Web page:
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Mr. Byers: I read the comments of Ian Byatt, the water regulator, with interest and am disappointed that he has been so critical. I should have thought that most regulators would support our approach of an arm's length relationship between them and the Government.

Mr. Bercow: Not him.

Mr. Byers: The hon. Gentleman is right, but Mr. Byatt is the only regulator who is uncomfortable. I regret that we have not taken him with us and hope that his successor will be more supportive of the proposals. I am sure that he or she will be.

Mrs. Linda Gilroy (Plymouth, Sutton): Will my right hon. Friend also take account of the briefing from Ofwat's national customer council? It says:

We need effective, independent consumer champions and the customer council seems to be asking for more powers rather than fewer.

Mr. Byers: There may be concern about whether the Consumer Council for Water has fewer powers, but the structure of the independent consumer councils and the powers that they will have represent a significant advance. I accept that concern has been expressed, particularly about water, but hope that as we take the Bill through the House people will see exactly what the Government propose. I also hope that we can address those concerns and convince them of the steps that we are taking.

Mr. Archy Kirkwood (Roxburgh and Berwickshire) rose--

Mr. Michael Fabricant (Lichfield) rose--

Mr. Byers: I shall give way once more, to the hon. Member for Roxburgh and Berwickshire (Mr. Kirkwood), but then I must make progress.

Mr. Kirkwood: The Secretary of State said that there had been extensive consultation before the Bill's publication. That is accepted on all sides, but has he reflected the degree of concern, which I have picked up, about the six-figure salaries that some utility directors have acquired? The moves to link transparency on financial packages to service delivery are welcome, but would not it be better to have separate remuneration package votes at each annual general meeting to make sure that people know exactly what is going on?

Mr. Byers: The hon. Gentleman raises an important point. The House is considering specific proposals for greater transparency for the utilities in respect of directors' remuneration and the service standards that

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they provide. Given the concern expressed about the remuneration of directors in the utilities sector, we thought it appropriate to use the Bill as an opportunity to take specific powers.

Wider consultation is still taking place about directors' remuneration in all companies. When we have considered the responses that we receive, I am sure that the hon. Gentleman's proposal will be one of the issues that we shall want to examine; but we want to examine the remuneration given to all directors, not just those in the utilities.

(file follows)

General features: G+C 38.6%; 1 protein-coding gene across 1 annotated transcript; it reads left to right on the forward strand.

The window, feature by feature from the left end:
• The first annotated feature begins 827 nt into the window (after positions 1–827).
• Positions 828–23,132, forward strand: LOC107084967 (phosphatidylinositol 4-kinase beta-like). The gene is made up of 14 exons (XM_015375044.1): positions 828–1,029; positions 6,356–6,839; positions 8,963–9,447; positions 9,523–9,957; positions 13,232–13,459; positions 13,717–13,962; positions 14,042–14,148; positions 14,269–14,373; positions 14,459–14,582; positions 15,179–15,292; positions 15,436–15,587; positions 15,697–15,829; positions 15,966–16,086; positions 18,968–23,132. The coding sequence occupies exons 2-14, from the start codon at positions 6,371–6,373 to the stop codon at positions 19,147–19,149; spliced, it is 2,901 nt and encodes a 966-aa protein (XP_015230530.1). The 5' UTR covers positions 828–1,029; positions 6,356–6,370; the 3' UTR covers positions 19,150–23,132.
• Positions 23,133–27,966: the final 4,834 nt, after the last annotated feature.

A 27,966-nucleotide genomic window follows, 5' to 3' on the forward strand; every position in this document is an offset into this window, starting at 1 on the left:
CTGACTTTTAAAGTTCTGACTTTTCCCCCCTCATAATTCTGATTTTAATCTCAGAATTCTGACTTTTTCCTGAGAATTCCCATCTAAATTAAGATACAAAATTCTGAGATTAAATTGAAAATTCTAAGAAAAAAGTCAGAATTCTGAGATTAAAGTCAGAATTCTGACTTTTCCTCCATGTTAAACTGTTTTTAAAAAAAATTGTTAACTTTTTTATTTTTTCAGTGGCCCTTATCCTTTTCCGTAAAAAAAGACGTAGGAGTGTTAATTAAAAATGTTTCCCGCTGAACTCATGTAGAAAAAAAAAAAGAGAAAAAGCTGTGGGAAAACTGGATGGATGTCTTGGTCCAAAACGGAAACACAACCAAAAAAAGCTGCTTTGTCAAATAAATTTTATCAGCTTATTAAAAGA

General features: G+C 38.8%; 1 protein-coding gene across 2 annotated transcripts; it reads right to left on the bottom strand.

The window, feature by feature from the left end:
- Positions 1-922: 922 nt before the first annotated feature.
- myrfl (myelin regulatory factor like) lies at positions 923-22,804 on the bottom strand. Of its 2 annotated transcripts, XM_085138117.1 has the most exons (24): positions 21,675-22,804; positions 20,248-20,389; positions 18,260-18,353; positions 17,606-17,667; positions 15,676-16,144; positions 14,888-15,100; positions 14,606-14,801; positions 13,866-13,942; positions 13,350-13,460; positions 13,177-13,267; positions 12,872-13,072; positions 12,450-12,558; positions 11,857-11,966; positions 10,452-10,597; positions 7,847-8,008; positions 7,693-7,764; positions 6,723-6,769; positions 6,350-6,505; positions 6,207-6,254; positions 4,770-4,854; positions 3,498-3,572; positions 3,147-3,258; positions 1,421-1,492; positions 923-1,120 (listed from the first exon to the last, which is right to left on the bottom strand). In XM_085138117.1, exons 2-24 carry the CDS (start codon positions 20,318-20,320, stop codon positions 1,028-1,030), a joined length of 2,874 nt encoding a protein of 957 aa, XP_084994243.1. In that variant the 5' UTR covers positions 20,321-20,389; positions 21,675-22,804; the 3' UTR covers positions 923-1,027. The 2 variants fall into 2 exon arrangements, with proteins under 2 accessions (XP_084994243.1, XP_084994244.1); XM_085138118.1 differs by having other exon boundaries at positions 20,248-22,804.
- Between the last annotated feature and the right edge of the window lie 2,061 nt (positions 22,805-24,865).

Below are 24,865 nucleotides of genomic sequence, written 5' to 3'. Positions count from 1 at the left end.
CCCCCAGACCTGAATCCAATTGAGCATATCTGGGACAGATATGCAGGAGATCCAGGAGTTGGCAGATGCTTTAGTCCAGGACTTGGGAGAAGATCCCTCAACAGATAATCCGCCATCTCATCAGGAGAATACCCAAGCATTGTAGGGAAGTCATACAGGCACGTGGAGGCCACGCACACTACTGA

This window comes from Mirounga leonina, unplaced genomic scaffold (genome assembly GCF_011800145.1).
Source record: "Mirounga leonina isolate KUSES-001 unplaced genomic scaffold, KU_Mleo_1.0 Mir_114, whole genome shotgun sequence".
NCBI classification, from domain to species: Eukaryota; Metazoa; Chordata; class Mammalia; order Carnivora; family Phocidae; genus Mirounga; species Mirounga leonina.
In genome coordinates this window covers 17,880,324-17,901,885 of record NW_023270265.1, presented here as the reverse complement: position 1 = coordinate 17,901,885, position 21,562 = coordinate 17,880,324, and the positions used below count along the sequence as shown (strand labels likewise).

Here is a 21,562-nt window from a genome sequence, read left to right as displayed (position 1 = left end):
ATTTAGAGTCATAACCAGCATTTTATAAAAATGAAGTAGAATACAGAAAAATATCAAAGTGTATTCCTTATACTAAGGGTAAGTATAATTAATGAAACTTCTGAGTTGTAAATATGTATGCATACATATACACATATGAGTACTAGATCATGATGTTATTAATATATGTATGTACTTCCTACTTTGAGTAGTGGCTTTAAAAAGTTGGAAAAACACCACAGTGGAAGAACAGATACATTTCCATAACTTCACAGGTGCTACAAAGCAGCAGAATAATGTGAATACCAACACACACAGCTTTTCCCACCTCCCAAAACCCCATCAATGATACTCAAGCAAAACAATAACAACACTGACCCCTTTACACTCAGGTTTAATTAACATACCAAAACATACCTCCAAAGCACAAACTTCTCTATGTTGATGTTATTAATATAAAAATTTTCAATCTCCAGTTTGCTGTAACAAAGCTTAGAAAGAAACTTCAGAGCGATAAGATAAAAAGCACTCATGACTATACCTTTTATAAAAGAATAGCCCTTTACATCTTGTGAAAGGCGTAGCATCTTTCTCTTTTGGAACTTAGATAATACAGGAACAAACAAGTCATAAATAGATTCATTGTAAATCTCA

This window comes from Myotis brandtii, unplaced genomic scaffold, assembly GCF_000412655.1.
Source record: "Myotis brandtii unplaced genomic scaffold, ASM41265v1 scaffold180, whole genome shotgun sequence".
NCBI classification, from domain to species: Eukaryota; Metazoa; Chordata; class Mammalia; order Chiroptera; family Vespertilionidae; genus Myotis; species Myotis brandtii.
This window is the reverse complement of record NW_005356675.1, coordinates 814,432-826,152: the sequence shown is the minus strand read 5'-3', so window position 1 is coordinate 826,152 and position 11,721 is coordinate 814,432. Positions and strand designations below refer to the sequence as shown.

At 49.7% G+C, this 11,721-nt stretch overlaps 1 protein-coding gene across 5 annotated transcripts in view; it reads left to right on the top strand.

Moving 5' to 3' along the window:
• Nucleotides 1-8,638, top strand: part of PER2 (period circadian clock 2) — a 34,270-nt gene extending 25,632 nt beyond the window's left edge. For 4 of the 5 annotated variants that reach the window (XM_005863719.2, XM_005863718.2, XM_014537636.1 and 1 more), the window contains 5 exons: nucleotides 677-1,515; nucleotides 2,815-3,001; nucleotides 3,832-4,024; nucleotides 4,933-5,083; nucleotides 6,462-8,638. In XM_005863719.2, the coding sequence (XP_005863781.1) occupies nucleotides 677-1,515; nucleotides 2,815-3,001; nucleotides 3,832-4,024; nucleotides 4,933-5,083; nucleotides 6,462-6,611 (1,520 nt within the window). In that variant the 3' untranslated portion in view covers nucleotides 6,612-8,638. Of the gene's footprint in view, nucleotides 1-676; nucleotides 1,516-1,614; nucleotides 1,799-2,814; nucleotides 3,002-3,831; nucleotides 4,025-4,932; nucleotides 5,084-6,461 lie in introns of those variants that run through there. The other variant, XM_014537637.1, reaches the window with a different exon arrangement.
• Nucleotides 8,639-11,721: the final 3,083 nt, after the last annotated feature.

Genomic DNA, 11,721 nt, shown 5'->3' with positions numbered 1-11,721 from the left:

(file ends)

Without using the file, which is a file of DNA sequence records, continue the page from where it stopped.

Mr. Butterfill: Might it not be right to adopt the suggestions made by the National Association of Pension Funds in its response to the Government consultations, relating to corporate governance and approval of the work of the remuneration committees of the companies concerned?

Mr. Byers: That is an important point. We have discussed with the National Association of Pension Funds and other institutional investors how we can deal with concerns about the remuneration of directors. I hope that, when we respond to the consultation document--which I trust we will within two or three weeks--our response will command broad support among such organisations.

The Bill has four main objectives: to secure a fair deal for consumers, particularly the disadvantaged; to provide more effective competition in the utilities markets; to ensure that the utility sector contributes to environmental objectives; and to modernise the regulatory framework, making it more consistent, transparent and accountable.

The Bill seeks to put the consumer at the heart of utility regulation. We believe that competition is the best way of serving consumer interests, but in some areas it is not yet an effective discipline. In those areas, we will pursue tough but fair regulation in the interests of consumers; in areas in which competition is developing, there is still work to be done in ensuring minimum standards of service and building consumer confidence in the new competitive markets.

The Bill contains a package of consumer measures. It requires regulators to put consumers first; it enables regulators to impose financial penalties on companies for non-compliance with service standards; it includes measures to encourage shareholders to link directors' pay with service standards; and it establishes independent consumer councils to act as consumer champions. It gives regulators a new primary duty to protect the interests of consumers. To build consumer confidence in the utilities, we need minimum standards of service in both the competitive and the monopoly markets.

Mr. Christopher Chope (Christchurch): Will the right hon. Gentleman give way?

Mr. Byers: I hope that I shall be able to do so later, when I have made some progress.

The Bill will fill an important gap by allowing regulators to impose financial penalties for breaches of licence conditions, other obligations and service standards. Those penalties will be used to address company failures such as the mis-selling mentioned by my hon. Friend the Member for Chorley, interruption of supply, and delays in reconnection.

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Several Members raised directors' pay. I want price-regulated utility companies to make a clearer link between directors' pay and the achievement of service standards. The Bill will apply pressure on utility companies to link directors' pay with the level of service provided, by requiring price-regulated utilities to publish the links--if they exist--between directors' pay and the service level achieved. Such transparency is necessary if the regulatory system is to be seen to serve the consumer interest, and, in the long term, it is also in the interests of the companies themselves. If consumers see directors awarding themselves high salaries when service is inadequate, that will not benefit utility companies.